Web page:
FOCUS-Iran dissident leader, wife stabbed to death 04:55 p.m Nov 22, 1998 Eastern
TEHRAN, Nov 22 (Reuters) - A veteran Iranian opposition leader and his wife, who were outspoken critics of the Islamic government, were found stabbed to death at their home, the Iranian news agency IRNA reported on Sunday. It quoted police as saying Dariush Forouhar, former labour minister and head of the small nationalist Iran Nation Party, and his wife Parvaneh were found dead at their home in Tehran.
'The Interior Ministry said in a statement police discovered the bodies on Sunday afternoon, but that the two had been killed several hours earlier, IRNA reported. Police had begun a major investigation, the statement added. Forouhar, 70, and his wife, 58, often criticised alleged violations of human and political rights in interviews with Persian-language programmes beamed to Iran by Western radios.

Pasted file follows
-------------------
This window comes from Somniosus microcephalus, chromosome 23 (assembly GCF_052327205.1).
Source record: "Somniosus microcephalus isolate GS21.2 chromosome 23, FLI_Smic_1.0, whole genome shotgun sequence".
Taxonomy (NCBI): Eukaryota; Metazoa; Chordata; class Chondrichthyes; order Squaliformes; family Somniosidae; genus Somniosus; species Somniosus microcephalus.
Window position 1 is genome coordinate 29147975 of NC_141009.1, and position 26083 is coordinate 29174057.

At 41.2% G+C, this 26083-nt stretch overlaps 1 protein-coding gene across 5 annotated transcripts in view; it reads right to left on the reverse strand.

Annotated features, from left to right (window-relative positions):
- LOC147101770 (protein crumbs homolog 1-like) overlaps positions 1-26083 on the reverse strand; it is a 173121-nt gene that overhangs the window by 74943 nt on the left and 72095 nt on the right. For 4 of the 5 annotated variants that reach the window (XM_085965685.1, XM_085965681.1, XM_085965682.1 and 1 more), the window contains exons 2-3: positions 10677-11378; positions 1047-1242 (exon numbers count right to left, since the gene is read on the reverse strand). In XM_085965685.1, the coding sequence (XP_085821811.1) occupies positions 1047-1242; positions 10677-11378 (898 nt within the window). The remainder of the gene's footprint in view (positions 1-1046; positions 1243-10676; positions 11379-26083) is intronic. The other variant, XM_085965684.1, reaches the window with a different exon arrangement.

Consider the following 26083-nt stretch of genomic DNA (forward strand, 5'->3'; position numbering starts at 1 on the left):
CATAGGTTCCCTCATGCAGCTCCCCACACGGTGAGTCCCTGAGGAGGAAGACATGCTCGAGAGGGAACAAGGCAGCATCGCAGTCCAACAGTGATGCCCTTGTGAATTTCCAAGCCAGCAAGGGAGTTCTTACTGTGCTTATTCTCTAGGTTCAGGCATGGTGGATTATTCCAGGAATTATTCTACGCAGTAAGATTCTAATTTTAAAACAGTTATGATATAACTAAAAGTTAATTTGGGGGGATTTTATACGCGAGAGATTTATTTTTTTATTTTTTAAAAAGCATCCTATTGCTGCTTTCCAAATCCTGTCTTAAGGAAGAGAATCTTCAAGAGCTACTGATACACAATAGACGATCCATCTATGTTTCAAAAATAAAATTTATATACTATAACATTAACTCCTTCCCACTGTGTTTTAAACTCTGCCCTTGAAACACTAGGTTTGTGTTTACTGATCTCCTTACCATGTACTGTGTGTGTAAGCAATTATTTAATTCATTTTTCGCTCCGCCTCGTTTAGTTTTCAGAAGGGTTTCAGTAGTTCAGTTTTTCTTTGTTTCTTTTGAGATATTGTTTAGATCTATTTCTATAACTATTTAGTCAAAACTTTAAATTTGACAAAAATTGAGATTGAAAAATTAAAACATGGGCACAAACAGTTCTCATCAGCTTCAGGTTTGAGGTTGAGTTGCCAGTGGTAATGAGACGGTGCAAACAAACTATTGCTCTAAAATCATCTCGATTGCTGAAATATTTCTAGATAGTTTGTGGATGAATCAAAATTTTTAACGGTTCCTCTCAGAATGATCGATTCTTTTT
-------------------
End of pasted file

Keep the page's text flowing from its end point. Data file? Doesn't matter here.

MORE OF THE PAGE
The Iran Nation Party, an illegal but tolerated secular group, publishes a newsletter which often carries exclusive reports of alleged rights violations.
The group had called for a boycott of last month's nationwide elections to a powerful clerical assembly, saying democratic elections were impossible in Iran today.
Forouhar was one of the few old-time opposition leaders who had not gone into exile and had continued to speak out in Iran. Hardline Islamic militants had on several occasions over the past few years attacked meetings by Forouhar's party.
Forouhar, who spent several years in jail during the rule of the late Shah Mohammad Reza Pahlavi, briefly joined Islamic forces and served as labour minister in the first government after the 1979 revolution which toppled the shah. But he went into opposition after fundamentalist followers of the late revolutionary leader Ayatollah Ruhollah Khomeini consolidated their hold on power.
Forouhar was a close associate of the late Prime Minister Mehdi Bazargan, whose liberal Islamist cabinet served for nine months after the revolution. In the 1950s, he was an ally of the late nationalist leader Mohammad Mossadeq.
Several prominent exiled Iranian opposition figures have been assassinated since 1979. Iran has denied involvement, blaming the slayings on infighting among dissidents.
Killings of opposition leaders inside the country have been rare.